At a certain point Halifax’s Nick Everett and Everybody decided to pare down, so they added a member. The explosive, reverb-padded guitar freakouts and whisper-guitar-folk was becoming commonplace. Doubling down on the musicianship, Everett brought in cellist-turned-bassist Eliza Niemi to catalogue a world of musical ideas in a series of rock and roll epithets. Mauno has come to understand what the baroque pop bands of the late oughts did not — that musical idiosyncrasy comes just as much from songwriting as from piling on unpronounceable instruments. Even what is ostensibly a rock band can still bring you something you have never heard before.
With clean guitars, precise bass and drums, Mauno flips the switch from clean indie rock to electric folk to gorgeous jangle pop. Hard stops add humour to harmony and slow builds are slickly redirected to new sonic spaces. Mauno is the Velvet Underground if they were good at their instruments. Mauno is The Beatles if they were born in the ‘90s. This is the band you can use to prove to your nephew that you know what’s “cool these days.” Naming their first full length after R. Murray Schafer’s The Soundscape, Mauno offers an antithesis to the sonic imperialism of our oppressively loud metropolitical world. But surprisingly their answer isn’t more instruments, more harmonies, more sound — it’s less.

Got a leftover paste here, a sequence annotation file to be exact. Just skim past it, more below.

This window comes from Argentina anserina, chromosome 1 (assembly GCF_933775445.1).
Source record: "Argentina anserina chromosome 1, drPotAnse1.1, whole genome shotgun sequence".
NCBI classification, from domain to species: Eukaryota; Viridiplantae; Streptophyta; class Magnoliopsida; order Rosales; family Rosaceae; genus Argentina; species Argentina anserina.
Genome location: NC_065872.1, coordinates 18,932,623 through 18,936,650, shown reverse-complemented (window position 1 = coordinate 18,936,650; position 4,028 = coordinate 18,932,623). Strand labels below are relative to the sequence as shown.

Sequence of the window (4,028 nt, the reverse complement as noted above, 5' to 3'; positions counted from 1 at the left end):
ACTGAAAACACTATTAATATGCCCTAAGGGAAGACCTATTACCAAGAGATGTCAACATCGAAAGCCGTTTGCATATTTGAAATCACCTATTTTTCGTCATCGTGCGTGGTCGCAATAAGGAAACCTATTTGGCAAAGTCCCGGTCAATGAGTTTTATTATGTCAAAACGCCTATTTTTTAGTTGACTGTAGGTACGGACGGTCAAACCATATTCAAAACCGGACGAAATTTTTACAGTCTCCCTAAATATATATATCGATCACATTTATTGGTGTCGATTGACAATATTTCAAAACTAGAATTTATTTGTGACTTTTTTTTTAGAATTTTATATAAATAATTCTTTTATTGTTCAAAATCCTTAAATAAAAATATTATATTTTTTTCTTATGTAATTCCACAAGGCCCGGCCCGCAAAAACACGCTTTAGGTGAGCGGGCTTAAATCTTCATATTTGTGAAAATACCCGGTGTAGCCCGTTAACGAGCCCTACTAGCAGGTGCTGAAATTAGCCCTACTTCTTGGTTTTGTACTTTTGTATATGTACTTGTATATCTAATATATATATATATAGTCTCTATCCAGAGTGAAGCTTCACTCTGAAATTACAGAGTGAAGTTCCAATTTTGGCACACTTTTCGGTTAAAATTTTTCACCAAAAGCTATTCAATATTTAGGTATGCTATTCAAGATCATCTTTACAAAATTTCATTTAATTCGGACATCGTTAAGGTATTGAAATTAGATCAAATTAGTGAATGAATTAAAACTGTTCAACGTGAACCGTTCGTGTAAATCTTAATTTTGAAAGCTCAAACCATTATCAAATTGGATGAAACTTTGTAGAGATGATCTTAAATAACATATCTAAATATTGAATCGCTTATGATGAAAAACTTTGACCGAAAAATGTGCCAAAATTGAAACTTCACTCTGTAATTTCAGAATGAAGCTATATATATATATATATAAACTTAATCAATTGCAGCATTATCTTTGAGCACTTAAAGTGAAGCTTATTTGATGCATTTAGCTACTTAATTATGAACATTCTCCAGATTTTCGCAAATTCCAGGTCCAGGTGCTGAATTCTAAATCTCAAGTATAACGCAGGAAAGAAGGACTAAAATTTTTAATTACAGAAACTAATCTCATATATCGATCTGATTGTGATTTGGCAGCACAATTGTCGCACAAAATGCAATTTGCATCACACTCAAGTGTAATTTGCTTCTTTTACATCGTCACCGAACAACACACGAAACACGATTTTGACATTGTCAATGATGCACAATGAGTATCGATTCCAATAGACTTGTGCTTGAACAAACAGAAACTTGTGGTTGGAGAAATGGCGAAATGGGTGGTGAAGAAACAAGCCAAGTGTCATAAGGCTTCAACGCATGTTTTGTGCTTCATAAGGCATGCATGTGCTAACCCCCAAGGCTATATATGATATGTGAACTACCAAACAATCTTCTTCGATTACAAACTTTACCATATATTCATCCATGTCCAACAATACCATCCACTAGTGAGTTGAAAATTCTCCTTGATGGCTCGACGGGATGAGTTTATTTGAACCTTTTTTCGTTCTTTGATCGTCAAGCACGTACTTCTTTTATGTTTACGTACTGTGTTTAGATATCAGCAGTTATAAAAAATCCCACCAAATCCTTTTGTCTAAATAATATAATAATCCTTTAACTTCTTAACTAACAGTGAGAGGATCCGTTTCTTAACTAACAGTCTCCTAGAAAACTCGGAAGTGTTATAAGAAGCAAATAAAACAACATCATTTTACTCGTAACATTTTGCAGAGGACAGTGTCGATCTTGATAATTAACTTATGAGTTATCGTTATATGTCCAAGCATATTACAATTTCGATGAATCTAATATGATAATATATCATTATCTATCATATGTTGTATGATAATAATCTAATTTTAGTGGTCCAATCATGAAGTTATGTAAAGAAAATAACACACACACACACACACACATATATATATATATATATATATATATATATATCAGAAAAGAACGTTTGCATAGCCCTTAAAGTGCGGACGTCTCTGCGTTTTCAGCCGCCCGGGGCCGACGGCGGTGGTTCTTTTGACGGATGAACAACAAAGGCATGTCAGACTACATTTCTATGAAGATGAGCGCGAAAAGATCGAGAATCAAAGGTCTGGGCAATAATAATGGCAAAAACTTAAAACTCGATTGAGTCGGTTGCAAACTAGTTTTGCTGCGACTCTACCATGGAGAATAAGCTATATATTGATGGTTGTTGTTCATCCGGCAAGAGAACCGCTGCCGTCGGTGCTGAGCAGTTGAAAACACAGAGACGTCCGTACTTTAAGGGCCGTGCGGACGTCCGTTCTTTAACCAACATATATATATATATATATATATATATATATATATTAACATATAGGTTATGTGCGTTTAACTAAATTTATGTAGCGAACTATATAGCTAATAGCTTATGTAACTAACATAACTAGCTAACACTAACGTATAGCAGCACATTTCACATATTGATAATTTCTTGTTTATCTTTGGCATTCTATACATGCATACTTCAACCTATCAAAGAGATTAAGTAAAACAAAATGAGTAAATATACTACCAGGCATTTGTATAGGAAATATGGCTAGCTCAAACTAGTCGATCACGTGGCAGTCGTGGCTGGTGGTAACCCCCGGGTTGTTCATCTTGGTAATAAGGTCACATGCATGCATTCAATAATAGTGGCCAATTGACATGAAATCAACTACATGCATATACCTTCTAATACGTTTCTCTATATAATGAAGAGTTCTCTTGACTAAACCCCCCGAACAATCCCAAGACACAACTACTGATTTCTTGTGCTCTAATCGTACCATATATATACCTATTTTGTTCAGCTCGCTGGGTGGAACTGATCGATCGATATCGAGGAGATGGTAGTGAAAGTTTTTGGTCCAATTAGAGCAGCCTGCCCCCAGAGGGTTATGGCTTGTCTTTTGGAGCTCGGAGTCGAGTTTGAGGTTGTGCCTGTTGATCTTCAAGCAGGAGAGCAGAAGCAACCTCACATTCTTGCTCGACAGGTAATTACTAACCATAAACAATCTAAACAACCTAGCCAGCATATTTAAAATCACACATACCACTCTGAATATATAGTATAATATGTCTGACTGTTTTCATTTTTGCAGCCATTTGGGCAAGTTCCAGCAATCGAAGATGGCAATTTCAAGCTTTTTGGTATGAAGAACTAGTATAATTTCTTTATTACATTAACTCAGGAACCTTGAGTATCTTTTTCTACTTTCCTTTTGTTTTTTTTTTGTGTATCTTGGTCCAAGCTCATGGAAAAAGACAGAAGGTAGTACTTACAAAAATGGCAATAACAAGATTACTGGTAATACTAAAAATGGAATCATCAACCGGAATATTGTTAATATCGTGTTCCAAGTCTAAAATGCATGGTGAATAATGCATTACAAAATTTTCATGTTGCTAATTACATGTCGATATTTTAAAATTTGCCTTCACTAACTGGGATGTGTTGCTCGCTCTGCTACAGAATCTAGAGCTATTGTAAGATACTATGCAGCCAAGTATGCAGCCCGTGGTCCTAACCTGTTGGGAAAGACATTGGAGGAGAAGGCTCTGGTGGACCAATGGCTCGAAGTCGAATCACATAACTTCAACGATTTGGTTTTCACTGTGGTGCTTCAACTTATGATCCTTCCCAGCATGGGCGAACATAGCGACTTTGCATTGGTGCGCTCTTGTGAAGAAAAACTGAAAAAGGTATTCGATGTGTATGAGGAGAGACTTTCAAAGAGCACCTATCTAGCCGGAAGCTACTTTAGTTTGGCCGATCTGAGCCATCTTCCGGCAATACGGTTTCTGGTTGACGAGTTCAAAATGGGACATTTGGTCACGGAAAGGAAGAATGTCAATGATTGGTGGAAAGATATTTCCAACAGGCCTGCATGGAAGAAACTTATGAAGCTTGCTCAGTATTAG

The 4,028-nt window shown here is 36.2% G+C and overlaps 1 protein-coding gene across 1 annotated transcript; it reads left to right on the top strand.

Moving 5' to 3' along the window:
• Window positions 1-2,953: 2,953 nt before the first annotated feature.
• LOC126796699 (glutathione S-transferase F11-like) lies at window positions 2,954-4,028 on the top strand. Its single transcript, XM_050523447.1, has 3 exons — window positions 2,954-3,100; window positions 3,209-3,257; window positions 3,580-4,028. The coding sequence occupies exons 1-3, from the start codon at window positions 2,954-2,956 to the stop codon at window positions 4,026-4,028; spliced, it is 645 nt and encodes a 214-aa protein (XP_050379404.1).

Biography by Liam Prost